Simon, Houston, TX

The rich neighbour found his poor neighbour salivating outside of his kitchen window from the aroma of his food. The rich neighbour demanded payment for the smell of the food. The poor neighbour took some coins from his pocket and said: "I'll pay for the smell of your food with the sound of counting my money".
Tony, Milwaukee WI USA

I think Ibrahim, Bob and Dominic have the right idea. I think if you see someone using the internet and they are not able to provide you with a receipt, then we should phone the police safe in the knowledge that they are likely to be a paedophile who is trying to think of a way to steal your television by flooding your house using the water that they stole from your taps.
Andrew, Edinburgh

The attitude that, if you leave your house or car unlocked you should not complain if it is burgled or stolen is depressing. Theft is theft however the victim behaves and is never their fault. Similarly using someone else's connection is theft unless they have made it clear they are willing to share it.
Alan, Bath, UK

Do you know if someone has a limited or unlimited supply? No. It has the potential to be stealing - so is wrong.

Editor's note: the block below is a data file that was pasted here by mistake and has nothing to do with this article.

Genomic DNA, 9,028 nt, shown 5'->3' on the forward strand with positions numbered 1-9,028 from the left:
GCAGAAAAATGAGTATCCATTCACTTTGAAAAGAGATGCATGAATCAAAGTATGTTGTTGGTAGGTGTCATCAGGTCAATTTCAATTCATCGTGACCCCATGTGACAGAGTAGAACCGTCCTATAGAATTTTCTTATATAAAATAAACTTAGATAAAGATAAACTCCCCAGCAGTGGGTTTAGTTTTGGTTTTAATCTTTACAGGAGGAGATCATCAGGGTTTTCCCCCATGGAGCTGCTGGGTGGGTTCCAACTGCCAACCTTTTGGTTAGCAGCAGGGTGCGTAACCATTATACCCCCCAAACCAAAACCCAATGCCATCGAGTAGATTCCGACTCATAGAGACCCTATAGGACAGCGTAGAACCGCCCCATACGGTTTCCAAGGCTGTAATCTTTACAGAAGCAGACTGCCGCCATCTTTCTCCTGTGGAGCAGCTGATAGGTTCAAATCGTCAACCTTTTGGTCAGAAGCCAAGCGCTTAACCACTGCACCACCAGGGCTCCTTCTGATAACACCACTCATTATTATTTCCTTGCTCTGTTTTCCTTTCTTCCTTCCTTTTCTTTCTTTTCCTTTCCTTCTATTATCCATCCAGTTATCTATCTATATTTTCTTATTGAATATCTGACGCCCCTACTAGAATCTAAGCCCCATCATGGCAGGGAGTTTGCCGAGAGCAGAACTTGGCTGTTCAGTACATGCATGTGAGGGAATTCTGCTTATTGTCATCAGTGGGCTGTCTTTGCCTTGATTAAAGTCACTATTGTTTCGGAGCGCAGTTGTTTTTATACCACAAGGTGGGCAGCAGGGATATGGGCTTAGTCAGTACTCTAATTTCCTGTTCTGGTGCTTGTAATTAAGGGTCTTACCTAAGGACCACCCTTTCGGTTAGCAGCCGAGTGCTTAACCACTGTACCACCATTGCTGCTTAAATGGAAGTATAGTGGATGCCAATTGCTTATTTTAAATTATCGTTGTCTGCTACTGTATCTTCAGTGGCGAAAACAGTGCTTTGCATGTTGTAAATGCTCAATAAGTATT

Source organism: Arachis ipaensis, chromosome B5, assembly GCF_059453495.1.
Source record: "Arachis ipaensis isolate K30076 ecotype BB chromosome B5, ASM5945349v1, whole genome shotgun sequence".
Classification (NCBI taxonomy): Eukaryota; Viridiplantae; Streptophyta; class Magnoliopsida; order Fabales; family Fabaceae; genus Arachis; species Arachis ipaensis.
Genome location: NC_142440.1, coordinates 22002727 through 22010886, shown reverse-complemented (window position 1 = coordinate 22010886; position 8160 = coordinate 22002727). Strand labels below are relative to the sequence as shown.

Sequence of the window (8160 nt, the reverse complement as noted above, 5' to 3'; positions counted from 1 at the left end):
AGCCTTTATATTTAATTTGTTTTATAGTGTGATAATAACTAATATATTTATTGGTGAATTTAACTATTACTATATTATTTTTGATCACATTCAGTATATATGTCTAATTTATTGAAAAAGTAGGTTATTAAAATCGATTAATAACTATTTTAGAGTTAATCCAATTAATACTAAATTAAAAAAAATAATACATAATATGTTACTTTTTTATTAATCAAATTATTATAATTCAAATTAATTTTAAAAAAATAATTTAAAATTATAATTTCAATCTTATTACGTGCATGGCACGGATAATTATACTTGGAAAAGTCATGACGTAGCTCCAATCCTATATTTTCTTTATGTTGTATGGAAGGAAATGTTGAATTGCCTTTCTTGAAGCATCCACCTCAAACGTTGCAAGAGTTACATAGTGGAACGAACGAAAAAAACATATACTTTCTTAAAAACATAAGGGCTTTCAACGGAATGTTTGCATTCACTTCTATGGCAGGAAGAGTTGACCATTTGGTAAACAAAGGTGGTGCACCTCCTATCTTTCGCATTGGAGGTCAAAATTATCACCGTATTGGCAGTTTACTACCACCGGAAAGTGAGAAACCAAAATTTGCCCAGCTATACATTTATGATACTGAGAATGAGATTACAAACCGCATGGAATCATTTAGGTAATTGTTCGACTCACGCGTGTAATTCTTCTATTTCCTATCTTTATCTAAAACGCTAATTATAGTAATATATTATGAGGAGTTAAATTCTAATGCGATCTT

Anon, London

I have used my daft neighbours wifi connection in the past, but I took a guess at the router login and managed to get in to the administration part. I had a look who else had been accessing his wifi and about half the street had been using is because I recognised their names on the connection list.
Glenn Jones, oxford

The "open front door" analogy is correct, but it's not like stealing the TV - which results in significant loss to the property owner. It is much more like walking in, taking a look at the pictures on the wall, sitting on the sofa for a few minutes, watching a bit of TV, and then walking out again leaving everything perfectly intact. I really can't believe that the police would spend a lot of time pursuing people who trespassed in this way as criminals. I totally agree with the permission argument - if you set up your wireless network without any security you should be deemed to have allowed access to all comers.
Andrew, Berkeley, California

In this case the TV is not being stolen, the real analogy is someone comes in ( enters without breaking!) and turns on the TV to watch. Sure this is annoying, but I am sure the police would only come to remove the person from your house, not prosecute them. Although if you asked them to leave (i.e. secured the network) all but real thieves would leave you alone.
Lee, Leicester